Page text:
Glenn Hughes says Julian Lennon introduced him to the young guitar wizard who would go on to join his new band California Breed.
Andrew Watt was introduced to Hughes by John Lennon’s son and he impressed the former Black Sabbath, Deep Purple and Trapeze man right from the off.
Frontman Hughes and drummer Jason Bonham decided to continue working together after their previous band, Black Country Communion, called it a day in 2013 when guitarist Joe Bonamassa walked out. And rather than go down the expected route of calling on one of his many famous guitar playing friends, Hughes wanted to bring in someone relatively unknown and who wouldn’t leave them high and dry to pursue other projects.
Hughes tells Planetmosh: “Julian Lennon, one of my dear friends, was in LA in February 2013, the day before the Grammys and I was with him. He said ‘there’s someone here I’d like you to meet, a young man called Andrew Watt from New York city’. Andrew came over and spoke about his love of how this guy plays, or how this guy writes a lyric. I gave him my email and said to send me some music.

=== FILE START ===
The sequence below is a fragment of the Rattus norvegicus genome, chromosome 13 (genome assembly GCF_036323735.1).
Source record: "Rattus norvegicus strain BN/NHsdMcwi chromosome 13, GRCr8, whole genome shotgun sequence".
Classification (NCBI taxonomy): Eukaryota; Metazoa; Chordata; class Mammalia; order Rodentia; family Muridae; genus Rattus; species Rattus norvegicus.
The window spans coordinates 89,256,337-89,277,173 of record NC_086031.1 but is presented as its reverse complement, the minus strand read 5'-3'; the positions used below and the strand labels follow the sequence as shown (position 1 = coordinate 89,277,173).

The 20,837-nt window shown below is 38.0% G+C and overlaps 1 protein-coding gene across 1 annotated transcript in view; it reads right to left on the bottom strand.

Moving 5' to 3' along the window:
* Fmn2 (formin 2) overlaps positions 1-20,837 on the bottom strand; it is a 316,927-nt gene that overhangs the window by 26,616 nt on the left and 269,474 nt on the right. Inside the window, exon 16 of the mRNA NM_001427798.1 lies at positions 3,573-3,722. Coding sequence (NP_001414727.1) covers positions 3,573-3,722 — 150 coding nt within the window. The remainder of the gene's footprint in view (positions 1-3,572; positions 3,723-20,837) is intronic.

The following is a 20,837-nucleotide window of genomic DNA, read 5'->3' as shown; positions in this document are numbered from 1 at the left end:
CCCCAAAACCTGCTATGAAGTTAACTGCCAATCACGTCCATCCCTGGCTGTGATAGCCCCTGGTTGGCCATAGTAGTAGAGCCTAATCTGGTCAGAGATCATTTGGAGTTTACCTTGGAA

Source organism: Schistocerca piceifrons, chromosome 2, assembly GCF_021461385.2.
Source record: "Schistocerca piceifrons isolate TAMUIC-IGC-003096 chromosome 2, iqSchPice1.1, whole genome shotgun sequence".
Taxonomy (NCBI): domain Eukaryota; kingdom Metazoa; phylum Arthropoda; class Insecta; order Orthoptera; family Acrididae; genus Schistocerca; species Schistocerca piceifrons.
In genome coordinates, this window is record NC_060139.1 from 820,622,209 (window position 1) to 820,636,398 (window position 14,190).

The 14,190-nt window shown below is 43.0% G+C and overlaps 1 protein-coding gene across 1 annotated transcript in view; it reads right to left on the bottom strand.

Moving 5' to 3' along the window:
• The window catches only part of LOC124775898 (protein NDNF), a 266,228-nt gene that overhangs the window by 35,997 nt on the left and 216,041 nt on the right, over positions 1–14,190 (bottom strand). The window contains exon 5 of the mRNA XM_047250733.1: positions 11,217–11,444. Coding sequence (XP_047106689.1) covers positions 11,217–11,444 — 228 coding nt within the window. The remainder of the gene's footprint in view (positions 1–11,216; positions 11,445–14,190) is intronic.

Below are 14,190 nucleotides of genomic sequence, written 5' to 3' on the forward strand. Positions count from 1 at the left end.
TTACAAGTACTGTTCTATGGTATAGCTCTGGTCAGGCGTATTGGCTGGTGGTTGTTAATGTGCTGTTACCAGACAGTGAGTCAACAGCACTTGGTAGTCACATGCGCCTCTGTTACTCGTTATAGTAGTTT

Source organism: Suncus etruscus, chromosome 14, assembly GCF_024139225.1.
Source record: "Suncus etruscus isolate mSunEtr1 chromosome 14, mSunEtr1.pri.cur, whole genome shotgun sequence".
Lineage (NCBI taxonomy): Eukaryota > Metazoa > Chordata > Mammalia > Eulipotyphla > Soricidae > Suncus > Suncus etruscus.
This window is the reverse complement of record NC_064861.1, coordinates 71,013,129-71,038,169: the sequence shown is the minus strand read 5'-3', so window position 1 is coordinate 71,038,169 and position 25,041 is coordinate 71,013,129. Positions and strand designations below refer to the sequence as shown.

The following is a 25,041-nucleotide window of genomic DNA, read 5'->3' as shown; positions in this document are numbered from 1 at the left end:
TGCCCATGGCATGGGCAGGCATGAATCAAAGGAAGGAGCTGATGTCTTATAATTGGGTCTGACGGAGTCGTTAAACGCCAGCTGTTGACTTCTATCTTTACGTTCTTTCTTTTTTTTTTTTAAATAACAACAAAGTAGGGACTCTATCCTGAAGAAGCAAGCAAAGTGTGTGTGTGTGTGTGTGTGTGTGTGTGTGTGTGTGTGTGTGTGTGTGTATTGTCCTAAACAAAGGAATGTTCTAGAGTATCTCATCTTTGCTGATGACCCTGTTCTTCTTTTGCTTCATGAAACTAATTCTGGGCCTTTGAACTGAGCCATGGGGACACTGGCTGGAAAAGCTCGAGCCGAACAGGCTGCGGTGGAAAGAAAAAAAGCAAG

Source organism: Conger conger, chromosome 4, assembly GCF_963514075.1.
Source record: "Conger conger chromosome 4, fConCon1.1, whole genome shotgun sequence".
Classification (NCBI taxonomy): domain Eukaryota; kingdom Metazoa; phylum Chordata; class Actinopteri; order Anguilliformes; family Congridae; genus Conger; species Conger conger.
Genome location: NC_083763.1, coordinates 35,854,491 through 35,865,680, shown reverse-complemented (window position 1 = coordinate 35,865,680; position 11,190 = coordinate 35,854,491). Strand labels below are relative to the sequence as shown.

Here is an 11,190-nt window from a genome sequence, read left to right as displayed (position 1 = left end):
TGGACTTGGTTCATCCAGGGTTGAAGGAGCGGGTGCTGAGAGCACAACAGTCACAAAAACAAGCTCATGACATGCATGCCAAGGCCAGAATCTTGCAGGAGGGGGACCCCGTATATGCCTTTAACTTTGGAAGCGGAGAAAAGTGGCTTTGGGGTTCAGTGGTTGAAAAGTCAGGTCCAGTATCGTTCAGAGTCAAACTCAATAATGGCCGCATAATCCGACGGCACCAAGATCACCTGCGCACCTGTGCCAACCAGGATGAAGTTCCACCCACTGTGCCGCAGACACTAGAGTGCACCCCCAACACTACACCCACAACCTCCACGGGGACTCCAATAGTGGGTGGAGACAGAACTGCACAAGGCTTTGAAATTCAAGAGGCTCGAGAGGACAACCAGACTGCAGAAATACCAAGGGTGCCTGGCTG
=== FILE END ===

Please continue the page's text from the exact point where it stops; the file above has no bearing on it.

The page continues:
“It was not California Breed’s type of music, but more Americana singer solo songwriter stuff, and I heard a good writer, a good guitar player, and a good singer, three things that are important. So Jason and I thought it would be a good idea to choose him instead of choosing a famous guitar player, who would bring into the band baggage of his own band and the unavailability to play.
“People have said to me before they hear this music ‘Oh you should have got that guy, or that guy’. Well that guy is busy, and I think what’s brave about Jason and I choosing Andrew is that he’s an unknown but uber talented young guy.”
The idea of working as a trio – rather than with a keyboard player as in Black Country Communion – on the new project came from Hughes’ love of great bands without keyboard players. He adds: “We said ‘No more keyboards, lets take it to a trio’. Led Zeppelin was a trio, The Who – trio, Humble Pie – trio, Rush – trio, Free – trio, The Police, Cream – all trios that did wonderful things. I am a key figure from the late 60s, early 70s, that has gone back to my roots – organic distorted guitar, not hammer-ons on the left hand – that would have been wrong.
“It would have been wrong to have an iconic Bonamassa, Blackmore, Iommi player – we had to have somebody new, someone who understood the sound we were after, and when I heard Andrew play, his right hand spoke to me.”
California Breed’s self-titled debut album is released on May 19.